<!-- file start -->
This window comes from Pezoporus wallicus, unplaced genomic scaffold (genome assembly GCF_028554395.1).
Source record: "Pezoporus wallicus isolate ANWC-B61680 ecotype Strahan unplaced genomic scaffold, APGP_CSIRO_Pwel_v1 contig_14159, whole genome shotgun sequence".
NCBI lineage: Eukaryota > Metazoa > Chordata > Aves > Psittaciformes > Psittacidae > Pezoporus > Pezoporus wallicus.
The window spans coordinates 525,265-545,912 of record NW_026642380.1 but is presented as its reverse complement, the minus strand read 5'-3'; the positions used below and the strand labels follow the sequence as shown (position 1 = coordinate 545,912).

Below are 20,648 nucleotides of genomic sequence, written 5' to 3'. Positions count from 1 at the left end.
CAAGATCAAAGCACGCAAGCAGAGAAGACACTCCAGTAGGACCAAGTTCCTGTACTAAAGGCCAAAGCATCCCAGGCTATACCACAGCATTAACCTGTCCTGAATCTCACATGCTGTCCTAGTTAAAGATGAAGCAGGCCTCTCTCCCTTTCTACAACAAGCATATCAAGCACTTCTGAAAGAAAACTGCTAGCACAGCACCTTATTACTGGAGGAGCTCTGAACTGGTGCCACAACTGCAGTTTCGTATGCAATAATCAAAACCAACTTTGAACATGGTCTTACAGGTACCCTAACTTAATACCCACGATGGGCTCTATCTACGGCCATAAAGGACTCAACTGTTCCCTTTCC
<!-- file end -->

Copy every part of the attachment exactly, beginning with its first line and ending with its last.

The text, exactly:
This window comes from Pezoporus wallicus, unplaced genomic scaffold (genome assembly GCF_028554395.1).
Source record: "Pezoporus wallicus isolate ANWC-B61680 ecotype Strahan unplaced genomic scaffold, APGP_CSIRO_Pwel_v1 contig_14159, whole genome shotgun sequence".
NCBI lineage: Eukaryota > Metazoa > Chordata > Aves > Psittaciformes > Psittacidae > Pezoporus > Pezoporus wallicus.
The window spans coordinates 525,265-545,912 of record NW_026642380.1 but is presented as its reverse complement, the minus strand read 5'-3'; the positions used below and the strand labels follow the sequence as shown (position 1 = coordinate 545,912).

Below are 20,648 nucleotides of genomic sequence, written 5' to 3'. Positions count from 1 at the left end.
CAAGATCAAAGCACGCAAGCAGAGAAGACACTCCAGTAGGACCAAGTTCCTGTACTAAAGGCCAAAGCATCCCAGGCTATACCACAGCATTAACCTGTCCTGAATCTCACATGCTGTCCTAGTTAAAGATGAAGCAGGCCTCTCTCCCTTTCTACAACAAGCATATCAAGCACTTCTGAAAGAAAACTGCTAGCACAGCACCTTATTACTGGAGGAGCTCTGAACTGGTGCCACAACTGCAGTTTCGTATGCAATAATCAAAACCAACTTTGAACATGGTCTTACAGGTACCCTAACTTAATACCCACGATGGGCTCTATCTACGGCCATAAAGGACTCAACTGTTCCCTTTCC